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Type-3 fun, or 5 per cent terror

Tue, 2014-08-12 11:49 - The weather cleared up and it has become a nice sunny day.

Kyle saw an orange light tumbling down the steep slope on the glacier and passing him.
He realised, I have got to do something, right now!
Throwing himself at the slope to thrust the pick of iceaxe into snow as deeply as possible.
Unfortunately, that was not enough.
The rope between him and falling Masa became taught.
He was dragged down and he too started to fall…

Force and gravity

Ruler.  (Cropped from the original image by Ejay in http://commons.wikimedia.org/wiki/File:Steel_ruler_closeup.jpg . License: CC Share Alike 3.0)

In this world, the unit is often the source of confusion. Climbing is no exception. As an example, here is an extract from Andy Kirkpatrick's solo attempt in Troll Wall, where he had a hard time as vividly described in his own words:

[After hand-drilling a hole to place a bolt:]

I slid the bolt onto the hanger, then pushed it into the hole, but found it was a little too big to fit easily, so tapped it in with my hammer. I felt it trying to resist, but eventually felt it begin to give way. Then, after only a centimetre, it started to bend.

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New routing at The Brand - Part 1

"What's the next move?!" I asked myself.
I have practiced the move so many times, yet for some reason in this final leading attempt, I can't recall…

The last and only meaningful gear was 4 metres below — as many as 4 pieces — loads in terms of quantity, but the quality is questionable: a small pecker, micro-cam in a shallow seam, micro-nut placed side-way, and slider-nut placed vertically…

Go down, very fast, up, up, to alpine glory

Viewing south from Aig. Chardonnet

Summitting — it is one of the primary goals in mountaineering.

Logically speaking, it does not make much sense. Mountaineerers often deliberately and willingly choose hard ways rather than just trodding up to a summit. If you just want to summit, then why don't you take the easiest way? Alternatively if you want an excitement of the challenge, then as soon as you finish the difficult part of the route, you should be ready to descend to a safety, rather than stretching to the summit via comparatively easy path, braving a potential of associated risks.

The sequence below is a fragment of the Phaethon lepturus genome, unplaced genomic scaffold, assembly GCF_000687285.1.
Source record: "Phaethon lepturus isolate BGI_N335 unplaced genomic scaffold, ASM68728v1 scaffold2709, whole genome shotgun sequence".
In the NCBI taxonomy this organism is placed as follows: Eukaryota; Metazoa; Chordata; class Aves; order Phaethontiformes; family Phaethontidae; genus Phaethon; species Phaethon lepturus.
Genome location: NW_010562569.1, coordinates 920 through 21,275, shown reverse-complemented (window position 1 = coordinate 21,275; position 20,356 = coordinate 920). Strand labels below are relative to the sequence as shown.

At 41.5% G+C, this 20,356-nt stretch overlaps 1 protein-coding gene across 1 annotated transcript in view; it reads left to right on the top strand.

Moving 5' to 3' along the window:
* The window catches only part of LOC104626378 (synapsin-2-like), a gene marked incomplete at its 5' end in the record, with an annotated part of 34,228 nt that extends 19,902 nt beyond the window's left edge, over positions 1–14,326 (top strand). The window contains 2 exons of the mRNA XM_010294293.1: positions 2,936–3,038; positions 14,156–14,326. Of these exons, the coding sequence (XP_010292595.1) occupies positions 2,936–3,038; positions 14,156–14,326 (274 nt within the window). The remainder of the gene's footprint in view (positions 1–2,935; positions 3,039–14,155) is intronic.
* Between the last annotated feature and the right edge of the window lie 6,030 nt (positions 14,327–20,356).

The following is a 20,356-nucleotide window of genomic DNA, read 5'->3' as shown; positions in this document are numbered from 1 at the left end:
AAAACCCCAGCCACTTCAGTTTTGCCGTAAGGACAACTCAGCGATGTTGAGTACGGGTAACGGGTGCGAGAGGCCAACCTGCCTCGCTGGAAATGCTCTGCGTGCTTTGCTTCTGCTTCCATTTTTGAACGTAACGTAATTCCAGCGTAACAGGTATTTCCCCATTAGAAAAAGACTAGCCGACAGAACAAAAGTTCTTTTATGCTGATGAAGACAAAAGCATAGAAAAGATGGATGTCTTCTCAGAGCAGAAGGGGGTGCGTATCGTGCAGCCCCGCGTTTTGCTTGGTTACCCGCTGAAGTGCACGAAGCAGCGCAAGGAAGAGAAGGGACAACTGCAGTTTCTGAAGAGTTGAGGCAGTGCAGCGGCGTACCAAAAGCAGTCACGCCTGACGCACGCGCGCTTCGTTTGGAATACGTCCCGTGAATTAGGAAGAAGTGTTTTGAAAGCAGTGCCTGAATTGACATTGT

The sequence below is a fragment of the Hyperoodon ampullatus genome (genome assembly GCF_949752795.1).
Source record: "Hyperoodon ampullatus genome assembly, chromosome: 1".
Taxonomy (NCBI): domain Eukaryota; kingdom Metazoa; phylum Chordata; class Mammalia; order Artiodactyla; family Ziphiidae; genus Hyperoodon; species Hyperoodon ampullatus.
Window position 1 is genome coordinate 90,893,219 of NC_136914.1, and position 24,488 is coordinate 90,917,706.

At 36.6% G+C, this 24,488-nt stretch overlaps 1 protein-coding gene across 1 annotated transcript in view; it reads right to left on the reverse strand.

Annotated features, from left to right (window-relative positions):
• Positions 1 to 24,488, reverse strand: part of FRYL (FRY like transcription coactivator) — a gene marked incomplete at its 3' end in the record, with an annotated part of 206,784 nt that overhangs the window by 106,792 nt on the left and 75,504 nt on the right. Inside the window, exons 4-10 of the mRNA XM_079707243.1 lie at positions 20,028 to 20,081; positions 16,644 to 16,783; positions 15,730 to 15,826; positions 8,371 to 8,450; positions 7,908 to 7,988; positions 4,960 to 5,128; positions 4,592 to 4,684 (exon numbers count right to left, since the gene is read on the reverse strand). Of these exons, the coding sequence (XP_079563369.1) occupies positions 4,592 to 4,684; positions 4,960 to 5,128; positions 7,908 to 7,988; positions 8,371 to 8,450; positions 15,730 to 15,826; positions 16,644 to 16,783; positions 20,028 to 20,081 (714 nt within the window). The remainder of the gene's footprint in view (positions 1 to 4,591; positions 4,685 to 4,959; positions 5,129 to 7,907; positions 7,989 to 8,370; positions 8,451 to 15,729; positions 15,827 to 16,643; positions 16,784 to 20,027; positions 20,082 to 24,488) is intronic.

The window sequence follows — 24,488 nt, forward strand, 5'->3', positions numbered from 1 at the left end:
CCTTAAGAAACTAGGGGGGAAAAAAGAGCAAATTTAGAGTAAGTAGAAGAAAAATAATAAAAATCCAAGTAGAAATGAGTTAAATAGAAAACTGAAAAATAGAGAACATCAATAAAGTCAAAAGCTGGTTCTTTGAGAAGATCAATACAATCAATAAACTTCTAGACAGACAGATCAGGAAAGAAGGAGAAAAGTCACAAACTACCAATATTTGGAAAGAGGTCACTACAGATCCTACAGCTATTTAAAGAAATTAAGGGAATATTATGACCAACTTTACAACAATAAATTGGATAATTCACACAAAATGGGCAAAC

However it seems climbers are not such a logical creature…

Bowline CC Welsh 1000m race meet (04 - 05 June 2011)

Bowline CC runners

Welsh 1000m Peaks Race was held on 4th June, 2011, where competitors run through all the five 1000-metres peaks in Snowdonia (or Wales). Five Bowliners participated it (and all of them climbed on the following day), and another six stayed in the weekend in our lovely hut. Two of the latter five did a supporting run in the middle of night for their friends' attempt of Paddy Buckley Round (an extremely tough fell-running challenge in North Wales; supporting runners' role is by no means easy, either — running with challengers on hilly and rough terrains for a few hours, carrying water, waterproof etc), then went biking the following morning. And I myself tried on my dream climbing route.

Bowline CC Easter Cornish meet 2011 (21 April – 2 May)

View from Zennor Cliff to the west

Climbing on granite in Cornish sea-cliffs is arguably the best in the country; only the potential down side is Cornwall tends to be wet. The weather is always a gamble, and this time it turned out to be … marvellous! Out of 12 days we had 2 days of foul weather and 1 showery day, and that was it. It could not have been better, really.

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